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Dreamworld staffer couldn't stop tragedy

One of Dreamworld's "top" operators has described how in vain he desperately pressed a stop button two or three times on a malfunctioning ride that killed four people.

Park employee Peter Nemeth told an inquest that after noticing a raft on a collision course with a stranded empty raft on the Thunder River Rapids ride he'd pushed a button on the main control panel to stop the ride's conveyor belt.

To Mr Nemeth's surprise the conveyor did not stop until after the rafts had collided and the one carrying the guests had lifted vertical, throwing the victims into the ride's machinery.

"It did not stop even though I pressed it two or three times," Mr Nemeth told the second day of an inquest into the October 2016 deaths of Cindy Low, Kate Goodchild, her brother Luke Dorsett and his partner Roozi Araghi.

Mr Nemeth was the main ride operator of the 30-year-old attraction when the accident occurred.

A police investigation into the accident discovered the conveyor would take approximately nine seconds to completely stop after the button was pushed, a fact Mr Nemeth - who told the inquest he was among the "top 10" ride operators in the park at the time - did not know until it was revealed to him on Tuesday.

"I am surprised to learn that," Mr Nemeth said.

"I assumed the conveyor stop button would stop the ride instantly."

An emergency stop button outside the main control area would have stopped the conveyor in two seconds, but it was never pressed by either Mr Nemeth or his colleague Courtney Williams.

Forensic crash investigator Senior Constable Steven Cornish earlier told the inquest if the emergency button had been pushed the tragedy could have been avoided.

Even if it had been pushed after the rafts collided the risk of death would have been lessened, he said.

"It wouldn't have avoided (the tragedy), it may have limited some injuries. Possibly," Sen Const Cornish said.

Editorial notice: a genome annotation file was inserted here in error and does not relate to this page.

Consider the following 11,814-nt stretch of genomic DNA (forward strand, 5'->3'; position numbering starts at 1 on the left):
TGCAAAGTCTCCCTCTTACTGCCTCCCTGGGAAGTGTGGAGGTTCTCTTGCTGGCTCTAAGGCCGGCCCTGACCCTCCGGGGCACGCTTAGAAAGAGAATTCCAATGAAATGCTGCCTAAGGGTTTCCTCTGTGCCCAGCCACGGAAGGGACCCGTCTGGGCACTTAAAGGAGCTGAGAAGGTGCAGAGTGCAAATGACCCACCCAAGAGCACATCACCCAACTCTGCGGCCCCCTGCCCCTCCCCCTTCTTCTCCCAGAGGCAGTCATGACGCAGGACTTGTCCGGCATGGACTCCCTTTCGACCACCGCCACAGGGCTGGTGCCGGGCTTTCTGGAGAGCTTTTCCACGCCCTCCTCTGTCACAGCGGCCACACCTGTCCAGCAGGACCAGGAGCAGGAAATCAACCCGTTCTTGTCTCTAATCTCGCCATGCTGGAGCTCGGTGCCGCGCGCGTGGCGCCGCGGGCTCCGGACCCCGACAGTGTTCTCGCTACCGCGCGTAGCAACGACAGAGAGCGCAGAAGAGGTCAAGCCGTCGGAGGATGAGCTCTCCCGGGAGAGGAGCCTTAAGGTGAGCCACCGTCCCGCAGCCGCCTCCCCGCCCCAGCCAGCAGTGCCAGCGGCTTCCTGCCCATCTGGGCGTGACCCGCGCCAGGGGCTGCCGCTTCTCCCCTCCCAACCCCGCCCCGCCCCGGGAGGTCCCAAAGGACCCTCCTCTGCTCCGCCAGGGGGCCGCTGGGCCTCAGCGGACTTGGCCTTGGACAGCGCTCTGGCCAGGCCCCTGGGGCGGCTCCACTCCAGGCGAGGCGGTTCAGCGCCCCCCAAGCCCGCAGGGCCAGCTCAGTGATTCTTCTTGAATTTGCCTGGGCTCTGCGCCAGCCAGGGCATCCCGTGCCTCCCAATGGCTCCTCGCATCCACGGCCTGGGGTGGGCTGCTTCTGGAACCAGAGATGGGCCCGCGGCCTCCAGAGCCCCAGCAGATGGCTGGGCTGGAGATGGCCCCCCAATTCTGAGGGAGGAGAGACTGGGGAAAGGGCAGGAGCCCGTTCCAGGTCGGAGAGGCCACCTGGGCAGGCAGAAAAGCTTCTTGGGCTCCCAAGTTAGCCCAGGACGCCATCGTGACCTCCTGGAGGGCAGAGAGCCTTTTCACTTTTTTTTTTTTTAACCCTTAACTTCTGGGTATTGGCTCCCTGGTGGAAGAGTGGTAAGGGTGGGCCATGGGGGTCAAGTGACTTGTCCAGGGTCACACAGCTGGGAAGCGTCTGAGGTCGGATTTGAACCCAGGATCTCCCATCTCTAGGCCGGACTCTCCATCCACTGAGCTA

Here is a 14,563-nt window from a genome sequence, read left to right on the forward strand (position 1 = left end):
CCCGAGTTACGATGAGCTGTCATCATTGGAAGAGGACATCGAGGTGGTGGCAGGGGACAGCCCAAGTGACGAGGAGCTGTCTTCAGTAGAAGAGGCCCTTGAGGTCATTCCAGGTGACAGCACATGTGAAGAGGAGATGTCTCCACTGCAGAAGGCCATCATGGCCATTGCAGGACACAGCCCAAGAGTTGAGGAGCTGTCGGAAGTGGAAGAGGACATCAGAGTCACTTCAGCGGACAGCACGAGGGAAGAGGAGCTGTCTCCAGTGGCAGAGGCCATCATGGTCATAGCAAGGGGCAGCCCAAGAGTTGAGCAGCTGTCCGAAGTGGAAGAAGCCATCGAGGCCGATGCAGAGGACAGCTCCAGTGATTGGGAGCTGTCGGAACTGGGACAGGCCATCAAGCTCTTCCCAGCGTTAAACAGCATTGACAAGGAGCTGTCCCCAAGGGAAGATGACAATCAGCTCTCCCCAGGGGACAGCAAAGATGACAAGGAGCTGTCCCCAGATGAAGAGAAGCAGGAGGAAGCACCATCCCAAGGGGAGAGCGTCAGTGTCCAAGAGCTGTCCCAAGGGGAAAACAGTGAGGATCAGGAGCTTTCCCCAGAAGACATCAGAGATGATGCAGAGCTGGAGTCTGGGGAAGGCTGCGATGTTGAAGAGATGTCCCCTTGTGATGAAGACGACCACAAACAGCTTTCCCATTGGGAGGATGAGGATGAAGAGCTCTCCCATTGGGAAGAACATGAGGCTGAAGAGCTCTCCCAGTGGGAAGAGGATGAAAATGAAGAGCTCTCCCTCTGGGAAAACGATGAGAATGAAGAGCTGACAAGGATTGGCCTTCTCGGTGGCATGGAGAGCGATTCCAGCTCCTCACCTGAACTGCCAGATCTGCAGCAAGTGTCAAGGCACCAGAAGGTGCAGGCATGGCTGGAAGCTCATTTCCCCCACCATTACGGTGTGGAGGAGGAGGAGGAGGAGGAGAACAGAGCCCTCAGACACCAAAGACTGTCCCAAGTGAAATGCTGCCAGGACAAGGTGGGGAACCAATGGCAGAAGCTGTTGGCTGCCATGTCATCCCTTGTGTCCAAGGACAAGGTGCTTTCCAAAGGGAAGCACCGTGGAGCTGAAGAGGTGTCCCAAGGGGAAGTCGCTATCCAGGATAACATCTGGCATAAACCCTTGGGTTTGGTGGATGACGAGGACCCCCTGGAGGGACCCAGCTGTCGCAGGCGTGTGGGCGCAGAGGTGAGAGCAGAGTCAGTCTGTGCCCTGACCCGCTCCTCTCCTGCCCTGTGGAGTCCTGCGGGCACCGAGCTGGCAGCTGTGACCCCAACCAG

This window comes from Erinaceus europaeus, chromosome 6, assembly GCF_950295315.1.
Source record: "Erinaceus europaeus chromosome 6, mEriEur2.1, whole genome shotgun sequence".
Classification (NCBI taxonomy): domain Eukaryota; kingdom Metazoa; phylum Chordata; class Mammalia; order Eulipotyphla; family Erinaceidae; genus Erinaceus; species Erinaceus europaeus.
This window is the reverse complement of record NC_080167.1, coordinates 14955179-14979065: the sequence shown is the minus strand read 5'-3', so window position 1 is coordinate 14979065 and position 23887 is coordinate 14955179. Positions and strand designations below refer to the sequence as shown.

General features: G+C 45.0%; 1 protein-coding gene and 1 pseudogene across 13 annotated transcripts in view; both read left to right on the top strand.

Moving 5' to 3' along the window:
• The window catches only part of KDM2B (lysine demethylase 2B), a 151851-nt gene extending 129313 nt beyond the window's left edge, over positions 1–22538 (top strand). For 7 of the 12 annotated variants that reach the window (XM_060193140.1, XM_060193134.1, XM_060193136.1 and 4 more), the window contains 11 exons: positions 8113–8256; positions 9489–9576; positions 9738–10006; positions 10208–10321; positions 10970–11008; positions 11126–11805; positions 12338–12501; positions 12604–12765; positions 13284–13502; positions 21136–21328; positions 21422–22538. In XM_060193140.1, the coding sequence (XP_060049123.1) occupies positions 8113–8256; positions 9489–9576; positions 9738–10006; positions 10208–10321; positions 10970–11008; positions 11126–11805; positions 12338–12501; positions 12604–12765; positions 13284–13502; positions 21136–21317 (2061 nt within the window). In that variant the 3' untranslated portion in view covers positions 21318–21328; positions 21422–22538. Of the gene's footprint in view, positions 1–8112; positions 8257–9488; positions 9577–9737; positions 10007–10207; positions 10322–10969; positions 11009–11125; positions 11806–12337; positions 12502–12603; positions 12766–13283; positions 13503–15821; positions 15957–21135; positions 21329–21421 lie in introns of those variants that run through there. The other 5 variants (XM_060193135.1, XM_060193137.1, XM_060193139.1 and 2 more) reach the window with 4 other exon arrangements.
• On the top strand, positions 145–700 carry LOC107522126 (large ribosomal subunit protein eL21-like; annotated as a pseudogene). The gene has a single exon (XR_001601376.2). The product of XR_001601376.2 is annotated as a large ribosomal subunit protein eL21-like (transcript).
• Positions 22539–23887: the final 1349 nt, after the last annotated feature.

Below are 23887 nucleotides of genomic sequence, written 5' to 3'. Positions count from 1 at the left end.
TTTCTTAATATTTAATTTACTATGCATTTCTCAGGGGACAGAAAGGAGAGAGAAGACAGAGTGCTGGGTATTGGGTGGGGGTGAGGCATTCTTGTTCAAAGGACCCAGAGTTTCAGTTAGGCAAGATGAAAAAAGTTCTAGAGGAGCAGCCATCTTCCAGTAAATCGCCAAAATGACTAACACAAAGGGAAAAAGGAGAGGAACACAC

The inquest was told Mr Nemeth had at least two hours and 15 minutes of training on the Thunder River Rapids since August 2015, while Ms Williams had only been trained on the morning of the tragedy.

Mr Nemeth, who now works for Dreamworld's sister park WhiteWater World, said Thunder River Rapids was the "most stressful" to operate of all the park's rides.

Multiple factors such as noise, queue lines, looking out for issues with the water pumps and keeping an eye on the number two operator made it difficult, he said.

He agreed if some functions could have been engineered to be handled automatically it would have made an operator's job easier.

Snr Const Cornish said the ride was reliant on human intervention and had a lack of automatic sensors and aids to ensure a shut down in case of malfunction.

The inquest has already heard the ride's water pump had already failed twice on the day of the tragedy and Mr Nemeth revealed a supervisor had told him it would be shut down for the day if it failed again.

Sen Const Cornish also revealed Ms Goodchild's 12-year-old daughter and Ms Low's 10-year-old son, who survived the accident, had actually remained in the raft and not been thrown clear as had been previously assumed.

The inquest will resume on Wednesday with Mr Nemeth to continue to give evidence and Ms Williams also expected to enter the witness box.

© AAP 2018